Obi-Wan doesn't seem to have trained Luke in this period, but Legends says Luke did read Obi-Wan's books.
From the Disney canon novel Star Wars: Heir to the Jedi:
Luke Skywalker, hero of the Battle of Yavin, has cast his lot with the rebels, lending his formidable piloting skills to whatever missions his leaders assign him. But he is haunted by his all-too-brief lessons with Obi-Wan Kenobi and the growing certainty that mastery of the Force will be his path to victory over the Empire. Adrift without Old Ben’s mentorship, determined to serve the Rebellion any way he can, Luke searches for ways to improve his skills in the Force...
THERE’S NO ONE AROUND to answer all my questions now that Ben’s gone... I thought I heard Ben’s voice a couple of times during the Battle of Yavin, but I’m wondering now if that really happened. Maybe I only thought it did; maybe that was my subconscious speaking to me— a kind of wishful thinking. He’s been silent since, and I don’t feel I can talk to anyone else about the Force.
And another Disney canon novel, Star Wars: The Weapon of a Jedi, agrees:
But he hadn’t heard Ben’s voice since— and he feared he never would again.
In the Legends novel Star Wars: Shadows of the Empire, Luke finds a book in Obi-Wan's hut and uses it to build his second lightsaber. This occurs between Empire Strikes Back and Return of the Jedi:
Luke Skywalker stood barefoot on the steelcrete platform sixty meters above the sand, looking at the taut wire. He wore plain black pants and shirt and a black leather belt. He no longer had a lightsaber, though he’d started constructing another one, using the plans he’d found in an old leather-bound book at Ben Kenobi’s.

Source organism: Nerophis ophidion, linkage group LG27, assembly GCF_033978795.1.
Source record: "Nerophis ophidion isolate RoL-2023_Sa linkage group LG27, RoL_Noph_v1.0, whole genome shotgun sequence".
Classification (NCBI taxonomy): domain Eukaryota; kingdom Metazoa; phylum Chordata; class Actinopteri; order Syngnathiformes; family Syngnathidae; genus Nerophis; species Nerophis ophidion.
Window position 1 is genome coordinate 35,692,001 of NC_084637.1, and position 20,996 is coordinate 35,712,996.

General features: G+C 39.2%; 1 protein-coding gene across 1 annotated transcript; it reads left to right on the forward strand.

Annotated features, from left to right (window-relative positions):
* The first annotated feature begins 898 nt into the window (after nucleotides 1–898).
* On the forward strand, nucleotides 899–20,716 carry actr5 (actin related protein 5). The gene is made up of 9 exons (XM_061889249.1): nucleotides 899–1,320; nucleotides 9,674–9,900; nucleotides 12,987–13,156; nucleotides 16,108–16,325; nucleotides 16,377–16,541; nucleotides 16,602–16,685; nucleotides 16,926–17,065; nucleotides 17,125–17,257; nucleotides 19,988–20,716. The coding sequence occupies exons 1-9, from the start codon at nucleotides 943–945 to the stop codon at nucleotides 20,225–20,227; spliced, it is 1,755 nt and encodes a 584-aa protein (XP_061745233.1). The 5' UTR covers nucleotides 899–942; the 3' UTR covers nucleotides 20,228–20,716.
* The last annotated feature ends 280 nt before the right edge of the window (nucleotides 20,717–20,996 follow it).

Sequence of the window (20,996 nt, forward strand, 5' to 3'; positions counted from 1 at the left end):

He looked around at the inside of what had been Ben Kenobi’s home. It was a small place on the edge of the Western Dune Sea, made, as so many of the local structures were, of synstone— crushed local rock mixed into a slurry with dissolvants and cast or sprayed onto frames to harden.
Perhaps the most valuable thing was the old and intricately carved boa-wood trunk and its contents, including an ancient leather-bound book. A book that contained all manner of wondrous things for a would-be Jedi, such as plans for building a lightsaber. The thumbprint clasp on the volume had accepted Luke’s right thumb to unlock it, and once it was open, he saw the flashpacket rigged inside the cover. Had anybody tried to force the clasp, the book would have burst into flame.
Somehow, Ben had known Luke would find this book. Somehow, he had prepared it so that only he could open it safely.
According to that book, the best lightsabers used natural jewels, but there weren’t a lot of the kind he needed lying around where he could find them on Tatooine. He’d managed to collect most of the electronic and mechanical parts in Mos Eisley— power cells, controls, a high-energy reflector cup— but he had to make his own focusing jewel. Ideally, the best lightsabers also had three of those, different densities and facets, for a fully adjustable blade, but for his first attempt at building the Jedi weapon, Luke wanted to keep it as simple as possible. Even so, it was trickier than the book made it out. He was pretty sure he had the superconductor tuned right, the amplitude for the length set where it was supposed to be, and the control circuitry boards correctly installed. He couldn’t be positive until the jewel was finished, and the book didn’t mention exactly how long that took. Supposedly the furnace would shut down automatically when it was done.